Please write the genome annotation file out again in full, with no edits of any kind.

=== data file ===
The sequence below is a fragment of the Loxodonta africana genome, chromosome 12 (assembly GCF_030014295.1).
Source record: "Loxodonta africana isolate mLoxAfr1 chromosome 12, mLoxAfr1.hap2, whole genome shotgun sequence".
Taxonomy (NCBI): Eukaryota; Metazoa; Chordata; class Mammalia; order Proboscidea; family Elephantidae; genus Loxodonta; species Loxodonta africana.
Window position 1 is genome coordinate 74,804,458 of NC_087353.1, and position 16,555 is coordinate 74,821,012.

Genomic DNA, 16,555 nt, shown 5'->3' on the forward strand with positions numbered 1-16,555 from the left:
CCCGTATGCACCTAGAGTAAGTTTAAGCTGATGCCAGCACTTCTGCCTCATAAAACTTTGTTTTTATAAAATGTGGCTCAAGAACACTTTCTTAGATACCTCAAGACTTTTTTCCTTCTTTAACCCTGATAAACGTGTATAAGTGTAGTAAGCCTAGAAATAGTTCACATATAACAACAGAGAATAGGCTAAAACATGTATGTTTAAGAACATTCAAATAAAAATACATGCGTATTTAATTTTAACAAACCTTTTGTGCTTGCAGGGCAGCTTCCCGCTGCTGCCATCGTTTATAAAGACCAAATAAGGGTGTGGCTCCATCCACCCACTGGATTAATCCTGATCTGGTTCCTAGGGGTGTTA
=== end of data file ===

The sequence below is a fragment of the Loxodonta africana genome, chromosome 12 (assembly GCF_030014295.1).
Source record: "Loxodonta africana isolate mLoxAfr1 chromosome 12, mLoxAfr1.hap2, whole genome shotgun sequence".
Taxonomy (NCBI): Eukaryota; Metazoa; Chordata; class Mammalia; order Proboscidea; family Elephantidae; genus Loxodonta; species Loxodonta africana.
Window position 1 is genome coordinate 74,804,458 of NC_087353.1, and position 16,555 is coordinate 74,821,012.

Genomic DNA, 16,555 nt, shown 5'->3' on the forward strand with positions numbered 1-16,555 from the left:
CCCGTATGCACCTAGAGTAAGTTTAAGCTGATGCCAGCACTTCTGCCTCATAAAACTTTGTTTTTATAAAATGTGGCTCAAGAACACTTTCTTAGATACCTCAAGACTTTTTTCCTTCTTTAACCCTGATAAACGTGTATAAGTGTAGTAAGCCTAGAAATAGTTCACATATAACAACAGAGAATAGGCTAAAACATGTATGTTTAAGAACATTCAAATAAAAATACATGCGTATTTAATTTTAACAAACCTTTTGTGCTTGCAGGGCAGCTTCCCGCTGCTGCCATCGTTTATAAAGACCAAATAAGGGTGTGGCTCCATCCACCCACTGGATTAATCCTGATCTGGTTCCTAGGGGTGTTA